Monthly Archives: May 2013

Student Stress Relief Techniques


It seems like we are always going 100mph in graduate school. After an exhausting fifteen weeks, after finals are complete and break comes around, life feels a little strange. It took me a long time to relax this past break! I got so frustrated at about the eighth day of vacation, I was PRAYING for school to resume. I did my spring-cleaning, saw the family, baked a pie, and watched seven straight hours of the food network channel. (Hence the inspiration for the pie!) Although I felt like my brain was flat lining, I was still antsy. It’s tough to go from one hundred to zero miles per hour overnight!

I can officially say that now, three weeks into this new trimester, I miss the flat-line times. My only concern then was, “What I should eat for lunch,” or “Is the pie crust ready to come out of the oven?” Don’t get me wrong; I enjoy acupuncture school – it is VERY fulfilling, however, it’s an extreme amount of unique information and concepts that involve very intricate memorization strategies. In undergraduate school, classes were compartmentalized – you learn what you needed to know for the next test. Not so much in graduate school, information builds on prior information.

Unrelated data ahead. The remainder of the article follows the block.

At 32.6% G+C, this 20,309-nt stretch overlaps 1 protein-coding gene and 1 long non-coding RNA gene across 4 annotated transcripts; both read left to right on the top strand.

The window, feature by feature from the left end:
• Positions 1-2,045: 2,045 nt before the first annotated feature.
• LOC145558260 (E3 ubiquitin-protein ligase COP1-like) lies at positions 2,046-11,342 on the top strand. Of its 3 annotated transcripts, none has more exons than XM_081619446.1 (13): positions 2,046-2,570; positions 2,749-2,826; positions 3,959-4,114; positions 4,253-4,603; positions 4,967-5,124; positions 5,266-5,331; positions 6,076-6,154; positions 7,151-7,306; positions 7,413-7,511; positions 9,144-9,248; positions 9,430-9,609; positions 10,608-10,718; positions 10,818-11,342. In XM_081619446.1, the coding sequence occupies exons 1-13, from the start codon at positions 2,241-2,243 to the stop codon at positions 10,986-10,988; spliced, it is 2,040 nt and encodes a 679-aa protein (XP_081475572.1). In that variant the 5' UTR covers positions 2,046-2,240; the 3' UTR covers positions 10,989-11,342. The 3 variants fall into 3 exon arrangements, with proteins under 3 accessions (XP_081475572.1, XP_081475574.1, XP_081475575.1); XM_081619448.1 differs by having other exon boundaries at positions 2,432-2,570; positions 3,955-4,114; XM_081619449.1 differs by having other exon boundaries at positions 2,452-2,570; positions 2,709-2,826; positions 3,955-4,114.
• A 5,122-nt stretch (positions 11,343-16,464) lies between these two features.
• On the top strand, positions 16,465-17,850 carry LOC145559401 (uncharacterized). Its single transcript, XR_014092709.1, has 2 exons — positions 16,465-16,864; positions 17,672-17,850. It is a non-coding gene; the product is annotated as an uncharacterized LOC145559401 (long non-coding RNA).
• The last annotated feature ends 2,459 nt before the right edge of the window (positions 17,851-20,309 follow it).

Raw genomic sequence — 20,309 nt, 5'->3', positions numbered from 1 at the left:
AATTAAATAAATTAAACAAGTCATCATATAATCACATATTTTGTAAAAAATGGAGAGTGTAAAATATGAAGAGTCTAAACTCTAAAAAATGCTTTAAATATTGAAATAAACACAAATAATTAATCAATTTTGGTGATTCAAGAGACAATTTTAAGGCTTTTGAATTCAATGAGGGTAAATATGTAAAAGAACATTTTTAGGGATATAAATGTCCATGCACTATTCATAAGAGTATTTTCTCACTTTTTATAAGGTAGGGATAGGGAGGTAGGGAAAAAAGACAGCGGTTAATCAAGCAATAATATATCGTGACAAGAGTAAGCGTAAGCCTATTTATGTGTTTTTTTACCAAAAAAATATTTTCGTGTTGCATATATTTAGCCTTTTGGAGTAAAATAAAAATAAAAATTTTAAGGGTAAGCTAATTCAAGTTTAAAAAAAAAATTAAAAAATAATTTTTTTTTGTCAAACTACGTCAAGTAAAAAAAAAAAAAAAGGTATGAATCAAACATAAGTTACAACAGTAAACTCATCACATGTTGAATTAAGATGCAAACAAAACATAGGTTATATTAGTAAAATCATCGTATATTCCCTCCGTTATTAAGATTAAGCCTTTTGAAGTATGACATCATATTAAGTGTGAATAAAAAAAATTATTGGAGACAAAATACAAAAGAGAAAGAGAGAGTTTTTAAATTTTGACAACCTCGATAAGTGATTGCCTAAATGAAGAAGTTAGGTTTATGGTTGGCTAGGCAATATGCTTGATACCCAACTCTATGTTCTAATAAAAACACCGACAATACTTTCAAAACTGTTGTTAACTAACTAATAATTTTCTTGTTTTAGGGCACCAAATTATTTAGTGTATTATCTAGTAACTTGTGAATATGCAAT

Sometimes it seems like I’ve looked over the same concept or herb eighty-five times and still can’t remember anything about it. This can be a very frustrating experience for all students. Disclaimer: stress-relieving techniques for acupuncture students are MANDATORY, or insanity may ensue. Here is a list of techniques that I use – maybe you will find them helpful as well:

  • Taking Friday nights off to relax, park myself in front of a TV, and let my brain flat-line.
  • Deep breathing and meditation – go to your happy place for a few minutes (mine is on a beautiful, sunny beach with waves crashing against the shoreline and a drink in my hand!)
  • Daily Qi-Gong practice – Qi-gong is aligning breath, movement, and awareness for exercise, healing, and meditation. (We are taught different moves and poses in tai-chi/qi gong class)
  • Exercise at least 3x/week – mostly cardio – I find that a nice sweat helps to push the negative energy out, allowing fresh energy in.
  •  Encouragement from family and friends – this may be a simple text or Facebook message inspiring me to go fourth and conquer (Support is necessary!)

With these techniques in place, life seems a little sweeter and success in on the way! Until next week… Namaste!

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Patient Education Piece for Transitions Magazine!